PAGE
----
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There is fair evidence (level 2b) that a 10-week work-related social skills training for people with chronic schizophrenia, with three month follow-up support, increases their ability to gain and retain employment by 44%, when compared to controls

Prepared by:

Marika Beaudet (email address: mik_surf@yahoo.com.au)
4th year undergraduate occupational therapy student,
University of Western Sydney


24 May 2004

Review Date:

May 2006

Clinical Question:

Does a vocational social skills training, compared to standard training for people with chronic schizophrenia improve their chances of gaining and retaining employment?

Clinical Scenario:

The ability to find and keep a steady job requires good social skills. Being unemployed for a long period of time can have negative effects on a person’s self image. People with schizophrenia experience significant difficulties in securing and keeping a job as they lack essential social skills to cope with a multitude of work related situations. Does a vocational social skills training program improve the ability for people with schizophrenia to find and keep a job?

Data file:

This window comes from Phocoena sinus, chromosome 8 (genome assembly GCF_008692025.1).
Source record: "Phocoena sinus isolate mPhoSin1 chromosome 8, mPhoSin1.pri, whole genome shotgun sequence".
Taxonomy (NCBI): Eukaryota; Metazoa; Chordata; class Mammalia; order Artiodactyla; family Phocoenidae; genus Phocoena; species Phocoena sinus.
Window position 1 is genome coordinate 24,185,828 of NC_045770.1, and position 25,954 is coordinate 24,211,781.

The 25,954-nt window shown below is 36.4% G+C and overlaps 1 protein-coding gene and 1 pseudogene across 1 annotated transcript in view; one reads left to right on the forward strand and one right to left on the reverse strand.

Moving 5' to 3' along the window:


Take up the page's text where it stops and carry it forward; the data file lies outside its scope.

Clinical Bottom Line:

People with schizophrenia who participate in a 10 week work-related social skills training program with three months follow-up support have a 44% higher employment rate than those people with schizophrenia who did not receive the training.

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Supported and funded by Occupational Therapy Australia
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